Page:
“Conductor says art’s at risk when funders call tune”

Here is a recent piece from the Western Mail, based mostly on an interview I did with them a few weeks ago. Current Arts Council of Wales guidelines only support funding commissions of new music if it is for dance.

 

Keith Griffin, of music umbrella body Ty Cerdd, said: “I don’t think we treat our composers as well as they deserve.

“There’s nothing like the same lauding of individual artists as there is in, say, literature or the graphic arts.”

He said the ACW was covering more artistic activities than in decades past, but its funding had not increased to reflect the greater diversity. That left funding for new music at its lowest since the Second World War.

An ACW spokeswoman said: “The ACW’s scheme for commissioning new music is currently conditional on the music accompanying dance.”

Peter Reynolds, artistic director of the Lower Machen Festival, near Caerphilly, said “to have that as the only commissioning scheme seems madness to me.”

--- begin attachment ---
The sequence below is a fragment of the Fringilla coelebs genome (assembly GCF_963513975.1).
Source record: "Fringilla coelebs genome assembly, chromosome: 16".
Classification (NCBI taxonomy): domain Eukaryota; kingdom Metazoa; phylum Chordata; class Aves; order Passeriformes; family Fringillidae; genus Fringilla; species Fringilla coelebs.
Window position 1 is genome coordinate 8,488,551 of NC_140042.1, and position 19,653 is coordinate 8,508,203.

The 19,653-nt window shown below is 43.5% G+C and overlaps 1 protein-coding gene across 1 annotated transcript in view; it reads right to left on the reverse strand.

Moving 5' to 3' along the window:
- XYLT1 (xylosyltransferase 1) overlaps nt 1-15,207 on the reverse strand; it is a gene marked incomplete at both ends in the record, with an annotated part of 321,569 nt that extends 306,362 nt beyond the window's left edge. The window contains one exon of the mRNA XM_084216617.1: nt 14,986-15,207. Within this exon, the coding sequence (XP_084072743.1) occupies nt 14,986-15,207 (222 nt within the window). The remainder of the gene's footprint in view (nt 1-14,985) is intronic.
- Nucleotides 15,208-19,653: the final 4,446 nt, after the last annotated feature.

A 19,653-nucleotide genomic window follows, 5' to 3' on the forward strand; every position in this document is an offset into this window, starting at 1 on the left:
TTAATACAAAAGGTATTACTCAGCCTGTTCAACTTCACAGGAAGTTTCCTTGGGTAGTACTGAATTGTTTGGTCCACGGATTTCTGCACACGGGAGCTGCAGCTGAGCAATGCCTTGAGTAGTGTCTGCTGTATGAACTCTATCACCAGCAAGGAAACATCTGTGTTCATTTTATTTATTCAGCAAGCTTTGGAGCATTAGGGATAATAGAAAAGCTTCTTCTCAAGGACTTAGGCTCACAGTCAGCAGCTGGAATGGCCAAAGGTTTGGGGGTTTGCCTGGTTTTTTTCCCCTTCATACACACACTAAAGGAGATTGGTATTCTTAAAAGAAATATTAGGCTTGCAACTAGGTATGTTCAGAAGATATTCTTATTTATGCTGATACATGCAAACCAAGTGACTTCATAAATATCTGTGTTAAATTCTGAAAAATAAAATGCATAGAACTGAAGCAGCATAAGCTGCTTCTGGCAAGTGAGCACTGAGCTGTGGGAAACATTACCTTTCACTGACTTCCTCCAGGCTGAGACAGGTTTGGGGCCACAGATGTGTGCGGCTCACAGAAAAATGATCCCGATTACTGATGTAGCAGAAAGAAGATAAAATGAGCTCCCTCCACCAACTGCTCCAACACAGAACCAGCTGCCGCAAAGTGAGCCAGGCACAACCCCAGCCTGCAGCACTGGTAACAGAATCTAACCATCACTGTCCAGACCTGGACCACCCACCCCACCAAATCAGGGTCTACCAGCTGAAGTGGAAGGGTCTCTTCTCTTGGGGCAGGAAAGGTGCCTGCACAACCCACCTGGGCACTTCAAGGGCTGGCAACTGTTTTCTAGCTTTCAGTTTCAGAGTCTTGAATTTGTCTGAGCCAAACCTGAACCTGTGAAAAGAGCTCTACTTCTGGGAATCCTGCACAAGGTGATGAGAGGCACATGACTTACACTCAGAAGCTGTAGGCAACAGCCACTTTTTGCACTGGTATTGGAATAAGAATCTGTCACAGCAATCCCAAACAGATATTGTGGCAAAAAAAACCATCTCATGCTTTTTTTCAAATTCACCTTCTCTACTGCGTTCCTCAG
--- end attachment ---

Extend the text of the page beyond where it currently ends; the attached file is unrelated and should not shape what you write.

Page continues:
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  • Bill Brice

    But… haven’t art’s patrons historically had a lot of say over the kind of art they commission? Certainly, the Church was never likely to commission a mass that calls into question its own dogma. And when did a duke or king ever commission a piece that didn’t, at least indirectly, enhance his own stature?

    I recognize that it’s a different ballgame when the “patron” is government, or a board of directors. But, still…

  • http://www.kennethwoods.net Kenneth Woods

    Hi Bill

    Thankds for the comment. I’m delighted to hear from you.

    I hear this argument a lot, but I wonder why we always like to look so much at the past in our industry. Doctors don’t look back longingly to the 1800s as a model of how to fund scientific research.

    Also, the main concern of the article is that the Arts Council of Wales is currently not funding composition directly at all- they are only funding commissions of new music for dance, which seems to seriously underestimate the importance of music….

    Cheers
    Ken